That one might leave a mark
That one hurt, didn’t it?
|RENE JOHNSTON/TORONTO STAR|
|20 and 10 for Vince Carter on this night.|
I’ve had more “I’m done with these guys forever” e-mails in the last 10 hours than I usually get in a week.
I presume if they go 4-3 in their next seven I’ll get a bundle of “Where do I buy my Jake Voskuhl jersey” queries.
Let’s just say this: You can fire the coach, you can change the rotation, you can alter the starting lineup, you can change the system until the cows come home.
But a team that can’t rebound can’t all of a sudden rebound.
Is there anyone surprised they got hammered on the boards? It’s not like it hasn’t happened before or anything. And no matter how you couch it or coach it, rebounding is effort. They don’t give a good enough effort often enough and until they do, there will be more nights like Monday.
How bad was it?
The eternal optimist Jose Calderon was grumpy:
“The last couple of games I was so positive, I thought we were doing a good job but today I don’t know what’s going on, it was a bad game. We’re supposed to have this one, twice we went 10 points up and we couldn’t finish. It was the same type of game as two weeks ago (against the Nets).”
Action: Key moment.
Reaction: Blown call?
Here’s a sequence that was pretty costly, and pretty confusing.
Nets, up two, get the ball, according to the official play-by-play sheet, with 6:04 left. After a bad possession, they get a 20-foot jumper by Brook Lopez, which didn’t look like it hit the rim to me, with 5:40 left and the ball goes out of bounds with 5:39 left.
That’s 25 seconds, right?
And not only that, in the scramble off the miss, the Raptors are sure the ball goes out off a Jersey player.
So there’s a timeout, Raps draw up a play and are stunned to find out when they go back on the court that it’s New Jersey’s ball.
If it wasn’t a 24-second violation (and I thought it was), the deflection out of bounds may have gone off a Net.
The kicker? The officials, who were confused and shaky all night, told New Jersey during the timeout it was their ball, they didn’t bother to tell the Raptors.
And, to make matters worse, the Nets get a three-point play from that Carter on the subsequent possession to go up by five and the Raptors never get closer than that.
Here’s what The Other Dave wrote in Jersey.
These are impressive numbers:
New Jersey: 38.1 per cent.
New Jersey: 31.3 per cent.
Indiana: 31.3 per cent.
Portland: 44 per cent.
Yes, Cleveland shot 49 per cent and New Orleans shot 48 per cent but those other field goal percentages would lead one to believe that the defence is actually doing a good job. Except for that rebounding stuff, of course.
The decision to switch on the perimeter almost all the time and to try to force people baseline has certainly cleaned up a lot of the dribble penetration issues that plagued these guys for weeks. It’s coaching the roster to maximize it’s ability.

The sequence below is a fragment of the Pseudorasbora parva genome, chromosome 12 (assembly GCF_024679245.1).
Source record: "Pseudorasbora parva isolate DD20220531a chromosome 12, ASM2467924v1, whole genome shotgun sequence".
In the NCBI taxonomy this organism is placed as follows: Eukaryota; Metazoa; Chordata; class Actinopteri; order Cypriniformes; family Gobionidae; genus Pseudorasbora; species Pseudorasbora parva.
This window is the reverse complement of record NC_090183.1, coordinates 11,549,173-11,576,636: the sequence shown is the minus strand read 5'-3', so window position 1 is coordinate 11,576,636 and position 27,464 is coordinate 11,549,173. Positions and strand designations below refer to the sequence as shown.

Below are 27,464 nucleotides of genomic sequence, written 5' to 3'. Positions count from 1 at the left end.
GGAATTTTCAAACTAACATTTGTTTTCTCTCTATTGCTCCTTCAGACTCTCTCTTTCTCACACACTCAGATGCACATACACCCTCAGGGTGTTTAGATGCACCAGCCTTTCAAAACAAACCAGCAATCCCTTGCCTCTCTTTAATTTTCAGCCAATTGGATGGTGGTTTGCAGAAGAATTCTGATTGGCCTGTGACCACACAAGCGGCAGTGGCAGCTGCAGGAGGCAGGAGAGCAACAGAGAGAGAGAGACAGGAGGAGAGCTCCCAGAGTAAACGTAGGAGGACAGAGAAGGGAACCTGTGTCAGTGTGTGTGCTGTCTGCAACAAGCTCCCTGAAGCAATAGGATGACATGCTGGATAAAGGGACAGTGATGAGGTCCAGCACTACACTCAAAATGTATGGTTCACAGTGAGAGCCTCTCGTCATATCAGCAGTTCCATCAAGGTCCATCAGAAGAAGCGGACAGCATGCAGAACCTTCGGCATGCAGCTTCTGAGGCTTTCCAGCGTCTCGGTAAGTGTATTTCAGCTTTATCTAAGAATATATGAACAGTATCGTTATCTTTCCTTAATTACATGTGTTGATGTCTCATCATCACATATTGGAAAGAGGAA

Now, if they’d just finish possessions and work a little harder, they’d get rewarded with wins and not bitter losses.
Action: 17 points in the fourth
Reaction: And none when it mattered.
Almost lost amid the rebounding travails was the fact the Raptors were 0-for-freaking-14 from the floor in the first 9:25 of the fourth quarter.
That’s right: They did worse in less than a quarter than Carter did in the entire game on Friday.
They didn’t score a bucket until a Calderon three-pointer got ‘em within 11 with 2:35 to go and by that time, fact is, the game was over.
Know what I wish? I wish today was Feb. 20. You know, the day after the trade deadline.
While we appreciate all the zany trade proposals being sent hither and yon these days, there’s no way they can all be answered. Some of ‘em are so out there – Mo Pete and Sean Marks for Hump and AP or something make me laugh out loud almost – and some simply can’t happen ‘cause of salary issues.
So send ‘em but you’re sending them pretty much to a vacuum.
Action: Reggie Theus fired.
Reaction: Will the nonsense ever end?
Six coaches whacked before Christmas? Ridiculous.
If six GMs, who’ve saddled the coaches with unworkable rosters, were to get fired, too, then I might be okay with this insanity.
This dovetails nicely:
Q: With the recent firings of Reggie Theus, Sam Mitchell, PJ Carlesimo, Eddie Jordan and Maurice Cheeks it’s easy to see who hasn't done the best of coaching jobs so far this year. But if they were to hand out the coach of the year right now, who would be on top of your list?
Mario A, Toronto
A: George Karl would have to be in the running, wouldn’t he? And I know the schedule has been somewhat soft but Mike Brown in Cleveland would have to be in the discussion.
Speaking of trades, here’s the latest (or at least the latest after talking to a handful of people Monday)
There are things bubbling out there but nothing serious at the moment, although the moment could change at any moment. That’s the way the business works.
Do I think something will happen before the deadline? Absolutely.
Do I think something will happen in the next 48 hours? I doubt it. But look at it this way, Bryan’s not a cruel, cruel man and if he’s going to make a move, I’m not sure he makes it over Christmas to disrupt the lives of the players traded. There’s no moratorium in the NBA like there is in other sports (hi, pucks!) but common courtesy suggests the Dec. 20-Jan. 3 time is not a time for deals.
Maybe he does pull the trigger today or tomorrow but I’m thinking it’s more likely in early January.